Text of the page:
World Autism Awareness Week 2017

27th March to 2nd April brings with it ‘World Autism Awareness’ week, with schools and homes across the country working hard to raise awareness of this condition.

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Our editor Kirsty is passionate about this topic, as she has personal experience and in fact works with a charity, Add-Vance, who help to support the families of children diagnosed with ADHD and Autism.

With that in mind, we’ve put together a very brief guide explain simply and quickly what Autism is, where it comes from and how you can support family members to understand the condition further in the future, should you need to.

What is Autism?

Autism is classed medically as a lifelong neurodevelopmental disorder that affects how a person communicates and experiences the world.

Many people consider it a ‘disability’, but whilst it certainly can be disabling and needs careful management, it is an absolute fact that many of history’s greatest minds showed severely autistic traits.  It is not an illness or disease and cannot be caught.

The condition is called a ‘spectrum’ condition, with some people having worse traits in some areas then others.  There can be issues with sensory needs, speech, social skills, understanding the body, anxiety, learning difficulties and co-morbid conditions like epilepsy.

Every person with Autism (or Autistic person depending on the individuals preference) is very different.  Don’t be fooled the terms ‘classic autism’ or ‘high-functioning’ either.

Often highly intelligent, socially able autistic people struggle with anxiety so badly that they cannot cope in society.  And some children who are thought to be at the more ‘severe’ end of the spectrum can be transformed with the right support.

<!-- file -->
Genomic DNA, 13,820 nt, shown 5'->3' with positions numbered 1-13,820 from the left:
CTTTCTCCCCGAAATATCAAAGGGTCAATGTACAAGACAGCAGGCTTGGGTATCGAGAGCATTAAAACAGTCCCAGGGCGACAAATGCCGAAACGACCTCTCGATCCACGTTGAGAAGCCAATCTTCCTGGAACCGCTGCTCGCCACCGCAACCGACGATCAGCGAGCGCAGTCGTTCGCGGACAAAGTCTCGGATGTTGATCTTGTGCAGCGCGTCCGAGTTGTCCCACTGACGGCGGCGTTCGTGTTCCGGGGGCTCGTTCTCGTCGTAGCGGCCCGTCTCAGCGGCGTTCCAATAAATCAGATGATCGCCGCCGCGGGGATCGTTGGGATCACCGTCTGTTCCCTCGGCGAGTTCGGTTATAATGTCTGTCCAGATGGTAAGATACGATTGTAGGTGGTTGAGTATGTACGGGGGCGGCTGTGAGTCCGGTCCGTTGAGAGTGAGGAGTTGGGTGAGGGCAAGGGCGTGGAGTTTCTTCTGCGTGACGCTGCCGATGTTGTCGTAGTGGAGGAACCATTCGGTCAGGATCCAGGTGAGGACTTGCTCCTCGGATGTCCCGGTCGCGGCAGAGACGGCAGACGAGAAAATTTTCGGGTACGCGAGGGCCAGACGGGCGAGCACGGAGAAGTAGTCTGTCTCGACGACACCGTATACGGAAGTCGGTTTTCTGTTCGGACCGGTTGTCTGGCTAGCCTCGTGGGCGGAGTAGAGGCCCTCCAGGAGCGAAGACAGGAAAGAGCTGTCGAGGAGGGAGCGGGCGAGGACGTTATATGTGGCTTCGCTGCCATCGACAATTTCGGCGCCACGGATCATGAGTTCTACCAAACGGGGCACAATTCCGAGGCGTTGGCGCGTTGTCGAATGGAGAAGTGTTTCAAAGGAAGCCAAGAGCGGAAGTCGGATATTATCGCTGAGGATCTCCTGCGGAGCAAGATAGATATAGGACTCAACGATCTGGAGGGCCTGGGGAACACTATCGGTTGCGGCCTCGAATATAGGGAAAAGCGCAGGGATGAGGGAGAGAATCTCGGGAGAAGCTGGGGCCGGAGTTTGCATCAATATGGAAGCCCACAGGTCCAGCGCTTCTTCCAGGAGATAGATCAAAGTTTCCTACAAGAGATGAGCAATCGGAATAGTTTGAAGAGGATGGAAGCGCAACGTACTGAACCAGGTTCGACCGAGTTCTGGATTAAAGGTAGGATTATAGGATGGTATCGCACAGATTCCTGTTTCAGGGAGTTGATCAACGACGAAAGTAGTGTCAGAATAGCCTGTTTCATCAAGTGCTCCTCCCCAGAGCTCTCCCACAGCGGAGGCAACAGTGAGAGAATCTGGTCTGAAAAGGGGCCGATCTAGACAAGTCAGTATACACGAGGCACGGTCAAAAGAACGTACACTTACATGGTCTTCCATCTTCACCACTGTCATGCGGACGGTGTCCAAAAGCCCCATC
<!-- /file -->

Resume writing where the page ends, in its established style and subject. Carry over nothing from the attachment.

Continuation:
It’s important to remember that there are a lot of myths about Autism.  The ‘rainman’ idea is not at all accurate.  Lots of autistic people can be very social, and whilst most have special interests not all are geniuses.

Where does it come from?

Noone knows with absolute certainty, but it is thought to behighly hereditary.  The genetic profile is complex so having a child with autism doesn’t necessarily mean that a parent does but it is likely.

It is NOT developed by vaccinations, and is not ‘given’ to a child with certain types of parenting.  It also cannot be cured, and many people are deeply offended by the idea that it would need to be.

People tend to grow ‘into’ the condition, rather than grow out of it and there are currently thought to be around 700’000 people living with it in the UK ( 

How does it feel?

All Autistic report experiencing the condition very differently.  We don’t think that non-autistic people should try to explain how it feels, so instead we’re sharing some resources from those who are, but do check out places like The National Autistic Society for more information.

How can you help?

The first thing is to learn as much as you can. There are events all over the country by speakers like Sarah Henrickx,  Alex Lowery, Dean Beadle, and many other experts in the field.  These are often funded so can be very low cost.   Read (All Cats Have Autism is a great start) and visit the National Autistic Society to learn more from those with the condition.

Be understanding – whilst you don’t know what it’s like to be a child with Autism, if you know a child has been diagnosed with it be patient.  Meltdowns, difficult or challenging behaviour and obsessive traits are all part of the condition – not naughtiness.

Don’t question the diagnosis – the idea that it’s an excuse for bad parenting is a myth – it’s incredibly difficult to get a diagnosis for your child and parents often have to go through many years of stress for it.

Manage your expectations – don’t expect a child with Austim (or even an adult) to be able to behave like a neurotypical person and don’t suggest they are naughty when they don’t.  They aren’t ‘normal’ and never will be so it’s ok if you change your approach.

Finally be kind.  If you see a child kicking off in the street DON’T be the person who assumes they are naughty and tut at their mother.  The child might be just being a pain, but the poor mother doesn’t need or want your well meaning advice, glares or huffs.

Kindness goes a very long way in this world!

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